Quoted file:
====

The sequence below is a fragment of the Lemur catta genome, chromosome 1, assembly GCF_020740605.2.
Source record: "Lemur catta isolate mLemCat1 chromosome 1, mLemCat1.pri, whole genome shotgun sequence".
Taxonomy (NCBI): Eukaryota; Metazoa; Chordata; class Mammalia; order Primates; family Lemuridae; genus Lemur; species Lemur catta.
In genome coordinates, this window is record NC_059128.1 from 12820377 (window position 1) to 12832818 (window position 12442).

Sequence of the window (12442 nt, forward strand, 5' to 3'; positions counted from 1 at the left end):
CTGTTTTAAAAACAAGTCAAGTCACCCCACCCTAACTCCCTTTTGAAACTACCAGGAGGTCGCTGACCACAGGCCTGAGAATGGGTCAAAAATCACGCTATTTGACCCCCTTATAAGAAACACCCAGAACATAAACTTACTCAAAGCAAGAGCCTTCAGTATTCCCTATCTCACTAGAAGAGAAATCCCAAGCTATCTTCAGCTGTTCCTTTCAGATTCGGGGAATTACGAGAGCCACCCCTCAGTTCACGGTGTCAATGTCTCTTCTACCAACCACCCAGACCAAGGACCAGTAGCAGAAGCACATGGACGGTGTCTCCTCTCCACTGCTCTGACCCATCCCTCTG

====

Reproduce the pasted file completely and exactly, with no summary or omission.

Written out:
The sequence below is a fragment of the Lemur catta genome, chromosome 1, assembly GCF_020740605.2.
Source record: "Lemur catta isolate mLemCat1 chromosome 1, mLemCat1.pri, whole genome shotgun sequence".
Taxonomy (NCBI): Eukaryota; Metazoa; Chordata; class Mammalia; order Primates; family Lemuridae; genus Lemur; species Lemur catta.
In genome coordinates, this window is record NC_059128.1 from 12820377 (window position 1) to 12832818 (window position 12442).

Sequence of the window (12442 nt, forward strand, 5' to 3'; positions counted from 1 at the left end):
CTGTTTTAAAAACAAGTCAAGTCACCCCACCCTAACTCCCTTTTGAAACTACCAGGAGGTCGCTGACCACAGGCCTGAGAATGGGTCAAAAATCACGCTATTTGACCCCCTTATAAGAAACACCCAGAACATAAACTTACTCAAAGCAAGAGCCTTCAGTATTCCCTATCTCACTAGAAGAGAAATCCCAAGCTATCTTCAGCTGTTCCTTTCAGATTCGGGGAATTACGAGAGCCACCCCTCAGTTCACGGTGTCAATGTCTCTTCTACCAACCACCCAGACCAAGGACCAGTAGCAGAAGCACATGGACGGTGTCTCCTCTCCACTGCTCTGACCCATCCCTCTG